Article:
Local group reflects in support of LGBTQ+ community
Panelists discuss various issues relating to the struggles of youth and the LGBTQ community at the Celebration of Pride event at St. Stephen's Episcopal Church in Newhall on Sunday. Samie Gebers/The Signal
By Samie Gebers
Sunday, June 11th, 2017

Scotty Donohue, who is now happily married to his husband, relived his experience and struggles as a youth on Saturday.

“It’s tough to challenge the world and face something that God gave you,” Donohue said during a panel discussion about what many LGBTQ+ youth are facing in Santa Clarita.

Donohue explained that, with a help from a trusted school counselor, groups such as Parents and Friends of Gays and Lesbians (PFLAG) and a gain in self confidence, he has become the person he is today.

PFLAG, along with St. Stephen’s Episcopal Church in Newhall, hosted a Celebration of Pride. The event included a showing of the short film TREVOR and a panel discussion about issues and challenges youth face.

Garrett Wedel delivers a speech about his journey of self acceptance at the Celebration of Pride event at St. Stephen’s Episcopal Church in Newhall on Sunday. Samie Gebers/The Signal

PFLAG’s Santa Clarita chapter was started by Peggy Stabile 29 years ago after her son came out to her about being gay.

“There were no resource whatsoever for any gay, lesbian, bisexual or  transgender individuals in our community,” Stabile said.

As their group grew in numbers, Stabile’s home became unsuitable for the monthly meetings.

“Many churches didn’t feel it was appropriate to host an organization such as ourselves,” she said.

That is when St. Stephen’s Episcopal Church stepped into the picture to provide space for the group to meet.

“I knew that once a month I could come here and have a safe space to vent no matter what,” said Andrew Taban, a PFLAG board member.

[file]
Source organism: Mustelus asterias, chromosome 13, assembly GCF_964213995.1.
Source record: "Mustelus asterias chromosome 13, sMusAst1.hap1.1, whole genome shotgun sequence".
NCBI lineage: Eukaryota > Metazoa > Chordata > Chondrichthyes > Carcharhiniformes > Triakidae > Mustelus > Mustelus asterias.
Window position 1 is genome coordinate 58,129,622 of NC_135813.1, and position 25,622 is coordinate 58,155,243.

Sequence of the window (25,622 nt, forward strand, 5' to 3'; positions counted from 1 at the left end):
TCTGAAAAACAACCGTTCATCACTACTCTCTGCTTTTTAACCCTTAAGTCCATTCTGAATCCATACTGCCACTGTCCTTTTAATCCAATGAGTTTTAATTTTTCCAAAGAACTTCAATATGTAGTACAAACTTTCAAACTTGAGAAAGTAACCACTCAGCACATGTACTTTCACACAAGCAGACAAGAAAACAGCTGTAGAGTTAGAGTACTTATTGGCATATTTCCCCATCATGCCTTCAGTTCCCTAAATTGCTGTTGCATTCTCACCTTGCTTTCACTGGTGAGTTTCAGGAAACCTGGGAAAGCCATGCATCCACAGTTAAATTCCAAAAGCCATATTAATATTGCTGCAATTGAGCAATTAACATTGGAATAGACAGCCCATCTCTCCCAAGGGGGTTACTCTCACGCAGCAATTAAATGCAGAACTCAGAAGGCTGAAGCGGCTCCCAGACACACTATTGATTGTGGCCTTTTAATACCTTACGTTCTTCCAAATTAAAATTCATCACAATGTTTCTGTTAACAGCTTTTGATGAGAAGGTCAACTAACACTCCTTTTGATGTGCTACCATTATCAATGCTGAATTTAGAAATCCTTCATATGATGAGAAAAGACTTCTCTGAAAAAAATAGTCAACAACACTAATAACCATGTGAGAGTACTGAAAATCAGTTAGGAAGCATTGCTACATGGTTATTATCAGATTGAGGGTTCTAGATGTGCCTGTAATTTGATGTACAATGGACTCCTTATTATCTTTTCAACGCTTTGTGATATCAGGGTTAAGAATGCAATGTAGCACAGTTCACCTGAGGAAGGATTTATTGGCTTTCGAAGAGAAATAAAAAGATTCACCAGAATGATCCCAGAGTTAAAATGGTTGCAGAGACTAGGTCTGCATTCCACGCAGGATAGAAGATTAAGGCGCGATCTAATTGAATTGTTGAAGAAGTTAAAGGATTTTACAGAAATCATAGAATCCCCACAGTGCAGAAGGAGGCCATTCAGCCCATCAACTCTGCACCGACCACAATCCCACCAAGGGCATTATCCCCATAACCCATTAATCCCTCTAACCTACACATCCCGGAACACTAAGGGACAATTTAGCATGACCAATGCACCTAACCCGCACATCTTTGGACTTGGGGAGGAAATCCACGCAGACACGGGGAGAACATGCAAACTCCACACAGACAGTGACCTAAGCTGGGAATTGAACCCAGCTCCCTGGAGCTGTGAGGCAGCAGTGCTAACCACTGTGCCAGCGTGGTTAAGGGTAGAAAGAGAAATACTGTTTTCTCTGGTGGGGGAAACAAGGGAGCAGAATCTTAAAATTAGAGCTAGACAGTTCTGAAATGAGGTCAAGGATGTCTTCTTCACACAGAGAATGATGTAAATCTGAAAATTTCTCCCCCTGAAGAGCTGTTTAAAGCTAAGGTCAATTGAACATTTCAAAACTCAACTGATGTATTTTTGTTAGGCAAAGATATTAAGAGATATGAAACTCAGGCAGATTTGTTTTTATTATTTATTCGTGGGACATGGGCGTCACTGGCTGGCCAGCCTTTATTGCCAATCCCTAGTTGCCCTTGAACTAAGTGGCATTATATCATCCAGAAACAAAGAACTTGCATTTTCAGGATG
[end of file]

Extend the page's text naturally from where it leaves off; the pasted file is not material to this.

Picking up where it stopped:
Taban, who is now openly gay, struggled with finding a support system in his teens.

You grow up struggling,” Taban said “You feel like there are no resources.”

He became involved with PFLAG when he was 15 years old, and after immersing himself in the LGBTQ+ community for a number of years, he began to see improvement in resources and support.

It feels nice to know that all of the hard work payed off,” Taban said.

About the author

Samie Gebers

Samie Gebers

Samie Gebers is currently studying broadcast journalism at College of the Canyons. She reports on the weekends as well as produces video content during the week.

Panelists discuss various issues relating to the struggles of youth and the LGBTQ community at the Celebration of Pride event at St. Stephen's Episcopal Church in Newhall on Sunday. Samie Gebers/The Signal

Local group reflects in support of LGBTQ+ community

Scotty Donohue, who is now happily married to his husband, relived his experience and struggles as a youth on Saturday.

“It’s tough to challenge the world and face something that God gave you,” Donohue said during a panel discussion about what many LGBTQ+ youth are facing in Santa Clarita.

Donohue explained that, with a help from a trusted school counselor, groups such as Parents and Friends of Gays and Lesbians (PFLAG) and a gain in self confidence, he has become the person he is today.

PFLAG, along with St. Stephen’s Episcopal Church in Newhall, hosted a Celebration of Pride. The event included a showing of the short film TREVOR and a panel discussion about issues and challenges youth face.

Garrett Wedel delivers a speech about his journey of self acceptance at the Celebration of Pride event at St. Stephen’s Episcopal Church in Newhall on Sunday. Samie Gebers/The Signal

PFLAG’s Santa Clarita chapter was started by Peggy Stabile 29 years ago after her son came out to her about being gay.

“There were no resource whatsoever for any gay, lesbian, bisexual or  transgender individuals in our community,” Stabile said.

As their group grew in numbers, Stabile’s home became unsuitable for the monthly meetings.

“Many churches didn’t feel it was appropriate to host an organization such as ourselves,” she said.

That is when St. Stephen’s Episcopal Church stepped into the picture to provide space for the group to meet.

“I knew that once a month I could come here and have a safe space to vent no matter what,” said Andrew Taban, a PFLAG board member.

Taban, who is now openly gay, struggled with finding a support system in his teens.

You grow up struggling,” Taban said “You feel like there are no resources.”

He became involved with PFLAG when he was 15 years old, and after immersing himself in the LGBTQ+ community for a number of years, he began to see improvement in resources and support.

It feels nice to know that all of the hard work payed off,” Taban said.

About the author

Samie Gebers

Samie Gebers

Samie Gebers is currently studying broadcast journalism at College of the Canyons. She reports on the weekends as well as produces video content during the week.